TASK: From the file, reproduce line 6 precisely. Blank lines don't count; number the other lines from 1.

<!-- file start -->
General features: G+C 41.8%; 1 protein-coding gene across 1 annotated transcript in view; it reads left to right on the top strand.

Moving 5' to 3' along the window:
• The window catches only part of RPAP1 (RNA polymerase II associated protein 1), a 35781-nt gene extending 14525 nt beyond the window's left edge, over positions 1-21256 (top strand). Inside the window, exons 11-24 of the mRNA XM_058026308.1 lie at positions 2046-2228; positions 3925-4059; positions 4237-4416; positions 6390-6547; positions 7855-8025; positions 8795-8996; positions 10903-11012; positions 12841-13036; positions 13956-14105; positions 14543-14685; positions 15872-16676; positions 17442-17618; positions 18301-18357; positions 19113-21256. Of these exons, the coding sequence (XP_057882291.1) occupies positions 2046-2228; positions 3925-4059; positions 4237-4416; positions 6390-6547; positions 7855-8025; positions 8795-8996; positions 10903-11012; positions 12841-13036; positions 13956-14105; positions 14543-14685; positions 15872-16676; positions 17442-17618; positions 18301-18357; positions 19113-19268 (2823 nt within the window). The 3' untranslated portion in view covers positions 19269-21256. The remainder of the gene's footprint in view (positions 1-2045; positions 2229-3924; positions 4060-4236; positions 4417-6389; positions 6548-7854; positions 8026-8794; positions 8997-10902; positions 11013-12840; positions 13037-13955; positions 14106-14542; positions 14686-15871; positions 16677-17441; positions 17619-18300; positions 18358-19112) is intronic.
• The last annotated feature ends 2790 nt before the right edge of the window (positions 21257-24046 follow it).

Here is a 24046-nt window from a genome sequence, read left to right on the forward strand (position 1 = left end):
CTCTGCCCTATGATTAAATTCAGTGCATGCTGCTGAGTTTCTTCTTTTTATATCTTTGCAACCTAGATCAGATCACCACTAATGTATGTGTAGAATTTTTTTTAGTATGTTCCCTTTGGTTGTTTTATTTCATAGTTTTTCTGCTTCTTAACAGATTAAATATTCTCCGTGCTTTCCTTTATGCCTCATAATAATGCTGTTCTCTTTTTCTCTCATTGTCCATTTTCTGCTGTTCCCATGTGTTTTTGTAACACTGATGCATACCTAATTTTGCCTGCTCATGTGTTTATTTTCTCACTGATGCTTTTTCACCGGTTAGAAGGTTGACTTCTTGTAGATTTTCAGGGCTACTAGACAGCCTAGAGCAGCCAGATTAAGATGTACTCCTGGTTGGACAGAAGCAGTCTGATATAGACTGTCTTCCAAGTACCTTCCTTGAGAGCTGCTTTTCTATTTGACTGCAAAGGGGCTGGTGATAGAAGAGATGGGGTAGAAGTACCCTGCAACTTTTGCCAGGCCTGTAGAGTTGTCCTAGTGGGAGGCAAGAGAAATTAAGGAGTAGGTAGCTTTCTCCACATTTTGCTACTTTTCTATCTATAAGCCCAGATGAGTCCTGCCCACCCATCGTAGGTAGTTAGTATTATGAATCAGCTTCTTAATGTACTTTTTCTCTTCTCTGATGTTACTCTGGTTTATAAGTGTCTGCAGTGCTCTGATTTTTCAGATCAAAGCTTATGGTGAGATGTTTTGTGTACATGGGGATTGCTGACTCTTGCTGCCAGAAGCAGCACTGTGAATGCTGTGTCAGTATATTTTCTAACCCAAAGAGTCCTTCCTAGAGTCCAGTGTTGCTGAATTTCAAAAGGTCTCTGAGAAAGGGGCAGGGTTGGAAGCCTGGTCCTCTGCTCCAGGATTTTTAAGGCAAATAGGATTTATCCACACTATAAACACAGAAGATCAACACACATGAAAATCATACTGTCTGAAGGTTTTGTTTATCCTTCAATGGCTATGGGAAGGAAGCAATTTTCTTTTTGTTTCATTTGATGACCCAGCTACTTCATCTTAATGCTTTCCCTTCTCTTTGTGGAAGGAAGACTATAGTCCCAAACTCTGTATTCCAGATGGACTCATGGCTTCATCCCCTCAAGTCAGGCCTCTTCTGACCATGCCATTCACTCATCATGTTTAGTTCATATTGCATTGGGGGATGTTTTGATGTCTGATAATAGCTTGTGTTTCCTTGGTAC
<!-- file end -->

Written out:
CTCTGCCCTATGATTAAATTCAGTGCATGCTGCTGAGTTTCTTCTTTTTATATCTTTGCAACCTAGATCAGATCACCACTAATGTATGTGTAGAATTTTTTTTAGTATGTTCCCTTTGGTTGTTTTATTTCATAGTTTTTCTGCTTCTTAACAGATTAAATATTCTCCGTGCTTTCCTTTATGCCTCATAATAATGCTGTTCTCTTTTTCTCTCATTGTCCATTTTCTGCTGTTCCCATGTGTTTTTGTAACACTGATGCATACCTAATTTTGCCTGCTCATGTGTTTATTTTCTCACTGATGCTTTTTCACCGGTTAGAAGGTTGACTTCTTGTAGATTTTCAGGGCTACTAGACAGCCTAGAGCAGCCAGATTAAGATGTACTCCTGGTTGGACAGAAGCAGTCTGATATAGACTGTCTTCCAAGTACCTTCCTTGAGAGCTGCTTTTCTATTTGACTGCAAAGGGGCTGGTGATAGAAGAGATGGGGTAGAAGTACCCTGCAACTTTTGCCAGGCCTGTAGAGTTGTCCTAGTGGGAGGCAAGAGAAATTAAGGAGTAGGTAGCTTTCTCCACATTTTGCTACTTTTCTATCTATAAGCCCAGATGAGTCCTGCCCACCCATCGTAGGTAGTTAGTATTATGAATCAGCTTCTTAATGTACTTTTTCTCTTCTCTGATGTTACTCTGGTTTATAAGTGTCTGCAGTGCTCTGATTTTTCAGATCAAAGCTTATGGTGAGATGTTTTGTGTACATGGGGATTGCTGACTCTTGCTGCCAGAAGCAGCACTGTGAATGCTGTGTCAGTATATTTTCTAACCCAAAGAGTCCTTCCTAGAGTCCAGTGTTGCTGAATTTCAAAAGGTCTCTGAGAAAGGGGCAGGGTTGGAAGCCTGGTCCTCTGCTCCAGGATTTTTAAGGCAAATAGGATTTATCCACACTATAAACACAGAAGATCAACACACATGAAAATCATACTGTCTGAAGGTTTTGTTTATCCTTCAATGGCTATGGGAAGGAAGCAATTTTCTTTTTGTTTCATTTGATGACCCAGCTACTTCATCTTAATGCTTTCCCTTCTCTTTGTGGAAGGAAGACTATAGTCCCAAACTCTGTATTCCAGATGGACTCATGGCTTCATCCCCTCAAGTCAGGCCTCTTCTGACCATGCCATTCACTCATCATGTTTAGTTCATATTGCATTGGGGGATGTTTTGATGTCTGATAATAGCTTGTGTTTCCTTGGTAC